Going to the Board of Supervisors meeting tomorrow? To, perhaps, hear the depressing report on the state of our state's roads and their desperate repair needs?
The report goes county by county, discussing embarrassing things like their PCI (pavement condition index, where a new road rates "100" and a failed road is a "0"). Humboldt County's PCI was 64 in 2012, and according to the report, to bring Humboldt's roads up to snuff in 10 years would requiring pouring $687 million into "pavement needs," $174 million into "essential components" and $119 million into bridges. Yep, our roads need almost a billion dollars.
Roads. Important, but, snooze. Please just fix them.
Take heart: Paul Encimer, one of our devoted outside agitators (he's a Mendo man), is going for possibly a much more lively item: the county public works staff's recommendation to abandon the Jim Demulling Memorial Veterans Grove, a shady triangle of trouble and love (depending on your perspective) between Highway 101 and Redwood Drive in Garberville. Notes Public Works' agenda document:
If the property is vacated, the property can be utilized and managed in a more restrictive manner like other County properties ... Possible restrictions could include hours of operation, as well as limitations on what types of uses are permitted.
The document also says vacating the property makes way for the county to lease or sell the property.
This grassy glade is otherwise known as Peace Park, and it and its constant swirl of homeless denizens have been the subject of community angst -- and waterballoonings -- for many years now. It's on county property. The Veterans of Foreign Wars used to manage it. They got tired of the strain and, eventually, Encimer and his partner, Kathy Epling, took charge. They own Tiger Lily Books, near the park. They also are with Veterans for Peace, and Encimer says the county signed an agreement allowing them to manage the park. For about two and a half years, said Encimer in a call to the Journal today, they've been keeping the place picked up. And, he says, they didn't hear a peep from Public Works about this vacating business. He heard about it on KMUD radio.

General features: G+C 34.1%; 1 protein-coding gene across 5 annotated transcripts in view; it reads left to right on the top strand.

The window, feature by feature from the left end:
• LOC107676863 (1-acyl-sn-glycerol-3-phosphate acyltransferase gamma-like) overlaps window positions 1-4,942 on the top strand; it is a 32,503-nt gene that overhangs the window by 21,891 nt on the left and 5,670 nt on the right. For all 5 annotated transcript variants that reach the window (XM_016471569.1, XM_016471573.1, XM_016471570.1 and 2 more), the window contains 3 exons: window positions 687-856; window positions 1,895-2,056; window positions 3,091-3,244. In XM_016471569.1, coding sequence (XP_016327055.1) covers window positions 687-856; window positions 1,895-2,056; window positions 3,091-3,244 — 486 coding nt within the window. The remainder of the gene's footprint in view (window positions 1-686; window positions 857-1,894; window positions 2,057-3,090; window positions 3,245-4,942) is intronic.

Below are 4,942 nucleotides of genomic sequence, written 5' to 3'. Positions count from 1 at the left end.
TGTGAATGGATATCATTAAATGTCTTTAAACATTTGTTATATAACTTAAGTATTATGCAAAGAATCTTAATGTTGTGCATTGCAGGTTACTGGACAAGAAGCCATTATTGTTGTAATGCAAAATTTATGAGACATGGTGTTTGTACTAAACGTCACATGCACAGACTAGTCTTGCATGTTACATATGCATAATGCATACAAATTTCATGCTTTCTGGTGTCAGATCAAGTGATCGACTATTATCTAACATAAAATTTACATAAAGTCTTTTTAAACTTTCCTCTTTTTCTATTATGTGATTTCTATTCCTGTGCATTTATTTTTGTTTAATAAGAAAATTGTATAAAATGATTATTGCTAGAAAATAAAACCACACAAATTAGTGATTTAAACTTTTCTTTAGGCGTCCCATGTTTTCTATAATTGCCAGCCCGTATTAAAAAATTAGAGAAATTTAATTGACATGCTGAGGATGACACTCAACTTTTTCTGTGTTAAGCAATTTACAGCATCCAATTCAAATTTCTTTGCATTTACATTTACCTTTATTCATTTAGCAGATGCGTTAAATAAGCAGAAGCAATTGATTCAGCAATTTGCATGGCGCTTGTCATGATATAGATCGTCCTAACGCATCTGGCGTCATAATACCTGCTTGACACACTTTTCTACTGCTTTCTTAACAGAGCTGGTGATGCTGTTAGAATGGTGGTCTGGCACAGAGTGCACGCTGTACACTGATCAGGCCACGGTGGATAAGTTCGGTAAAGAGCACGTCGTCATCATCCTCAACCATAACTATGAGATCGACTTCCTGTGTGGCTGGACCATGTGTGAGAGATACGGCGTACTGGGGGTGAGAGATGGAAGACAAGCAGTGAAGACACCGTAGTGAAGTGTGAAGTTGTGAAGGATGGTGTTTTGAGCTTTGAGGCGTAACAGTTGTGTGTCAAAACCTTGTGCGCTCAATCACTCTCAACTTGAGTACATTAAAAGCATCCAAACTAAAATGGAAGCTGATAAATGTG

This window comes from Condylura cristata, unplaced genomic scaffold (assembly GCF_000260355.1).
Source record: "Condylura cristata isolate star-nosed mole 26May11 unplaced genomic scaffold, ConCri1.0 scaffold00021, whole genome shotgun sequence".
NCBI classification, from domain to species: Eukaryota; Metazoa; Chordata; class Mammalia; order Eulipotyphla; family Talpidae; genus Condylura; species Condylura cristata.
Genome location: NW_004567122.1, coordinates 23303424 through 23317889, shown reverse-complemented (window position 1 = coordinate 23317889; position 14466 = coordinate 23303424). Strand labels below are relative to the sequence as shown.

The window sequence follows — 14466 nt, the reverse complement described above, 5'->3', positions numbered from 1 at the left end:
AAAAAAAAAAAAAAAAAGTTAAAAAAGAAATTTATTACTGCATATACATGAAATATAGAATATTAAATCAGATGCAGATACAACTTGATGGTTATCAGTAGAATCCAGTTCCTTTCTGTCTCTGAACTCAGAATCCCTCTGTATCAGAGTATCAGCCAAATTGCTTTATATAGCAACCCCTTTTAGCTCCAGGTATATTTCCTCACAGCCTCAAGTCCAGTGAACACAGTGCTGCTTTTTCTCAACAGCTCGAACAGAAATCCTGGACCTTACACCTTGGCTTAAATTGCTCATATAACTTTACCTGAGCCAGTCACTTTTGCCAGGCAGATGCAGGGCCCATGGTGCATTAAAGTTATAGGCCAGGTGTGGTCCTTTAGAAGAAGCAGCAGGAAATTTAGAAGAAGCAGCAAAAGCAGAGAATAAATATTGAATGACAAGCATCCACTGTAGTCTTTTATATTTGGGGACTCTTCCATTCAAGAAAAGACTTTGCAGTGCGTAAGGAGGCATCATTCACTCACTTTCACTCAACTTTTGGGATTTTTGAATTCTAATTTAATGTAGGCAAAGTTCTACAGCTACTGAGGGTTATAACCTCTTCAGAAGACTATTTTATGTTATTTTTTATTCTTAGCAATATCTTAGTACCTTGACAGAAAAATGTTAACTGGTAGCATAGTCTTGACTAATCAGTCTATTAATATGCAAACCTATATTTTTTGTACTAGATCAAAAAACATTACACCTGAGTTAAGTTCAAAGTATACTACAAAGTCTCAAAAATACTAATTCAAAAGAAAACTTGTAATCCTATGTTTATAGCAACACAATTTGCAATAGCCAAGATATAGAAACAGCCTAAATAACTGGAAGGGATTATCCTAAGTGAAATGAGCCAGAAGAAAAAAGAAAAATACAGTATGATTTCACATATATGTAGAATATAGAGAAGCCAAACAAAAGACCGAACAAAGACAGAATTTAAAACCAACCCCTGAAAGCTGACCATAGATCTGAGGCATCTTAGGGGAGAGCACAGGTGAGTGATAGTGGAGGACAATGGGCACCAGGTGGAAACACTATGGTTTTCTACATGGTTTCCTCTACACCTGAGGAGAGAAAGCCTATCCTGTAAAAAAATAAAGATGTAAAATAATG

The public works proposal says the county's been peppered with complaints about litter, camping, drug and alcohol use, urinating and defecating. It lays out the dilemma:
Members of the business community are concerned that the current use of the site is a detriment to tourism in Garberville. Other members of the community are concerned that this is the only site in the area where people can congregate without restriction.
But, it continues, a Sheriff's deputy was hurt in a scrape there recently. And multiple meetings, it says, have yielded no community consensus.
Encimer and Epling, they like the travelers, the people in the woods. And Encimer is especially incensed that after all the meetings and involvement of the community, this final proposal has wound up on the consent agenda without a public hashing.
"It's a very controversial issue," said Encimer. "Tomorrow, I'm going to go down there and ask them to put it into a discussion. What we need, as the capitalists say, is a level playing field. And I'm a capitalist."
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